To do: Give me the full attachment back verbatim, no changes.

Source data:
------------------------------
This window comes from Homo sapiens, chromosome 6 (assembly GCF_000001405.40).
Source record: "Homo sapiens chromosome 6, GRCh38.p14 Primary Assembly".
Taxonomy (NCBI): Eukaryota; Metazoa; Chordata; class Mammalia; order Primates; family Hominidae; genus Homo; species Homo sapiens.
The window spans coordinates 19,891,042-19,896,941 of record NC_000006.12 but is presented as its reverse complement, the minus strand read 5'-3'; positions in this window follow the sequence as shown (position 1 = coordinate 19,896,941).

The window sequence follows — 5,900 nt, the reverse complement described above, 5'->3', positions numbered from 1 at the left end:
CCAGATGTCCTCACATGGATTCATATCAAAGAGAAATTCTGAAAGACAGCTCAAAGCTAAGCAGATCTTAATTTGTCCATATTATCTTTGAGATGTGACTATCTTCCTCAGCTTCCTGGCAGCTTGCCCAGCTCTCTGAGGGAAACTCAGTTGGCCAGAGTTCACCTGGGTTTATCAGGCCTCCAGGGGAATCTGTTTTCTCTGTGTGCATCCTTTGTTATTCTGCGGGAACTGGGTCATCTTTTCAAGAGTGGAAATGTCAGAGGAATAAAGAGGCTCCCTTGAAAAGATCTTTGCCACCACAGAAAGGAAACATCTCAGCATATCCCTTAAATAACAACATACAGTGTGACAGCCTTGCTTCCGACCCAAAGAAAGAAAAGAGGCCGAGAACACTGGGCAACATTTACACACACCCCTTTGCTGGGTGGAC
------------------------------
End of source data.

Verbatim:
This window comes from Homo sapiens, chromosome 6 (assembly GCF_000001405.40).
Source record: "Homo sapiens chromosome 6, GRCh38.p14 Primary Assembly".
Taxonomy (NCBI): Eukaryota; Metazoa; Chordata; class Mammalia; order Primates; family Hominidae; genus Homo; species Homo sapiens.
The window spans coordinates 19,891,042-19,896,941 of record NC_000006.12 but is presented as its reverse complement, the minus strand read 5'-3'; positions in this window follow the sequence as shown (position 1 = coordinate 19,896,941).

The window sequence follows — 5,900 nt, the reverse complement described above, 5'->3', positions numbered from 1 at the left end:
CCAGATGTCCTCACATGGATTCATATCAAAGAGAAATTCTGAAAGACAGCTCAAAGCTAAGCAGATCTTAATTTGTCCATATTATCTTTGAGATGTGACTATCTTCCTCAGCTTCCTGGCAGCTTGCCCAGCTCTCTGAGGGAAACTCAGTTGGCCAGAGTTCACCTGGGTTTATCAGGCCTCCAGGGGAATCTGTTTTCTCTGTGTGCATCCTTTGTTATTCTGCGGGAACTGGGTCATCTTTTCAAGAGTGGAAATGTCAGAGGAATAAAGAGGCTCCCTTGAAAAGATCTTTGCCACCACAGAAAGGAAACATCTCAGCATATCCCTTAAATAACAACATACAGTGTGACAGCCTTGCTTCCGACCCAAAGAAAGAAAAGAGGCCGAGAACACTGGGCAACATTTACACACACCCCTTTGCTGGGTGGAC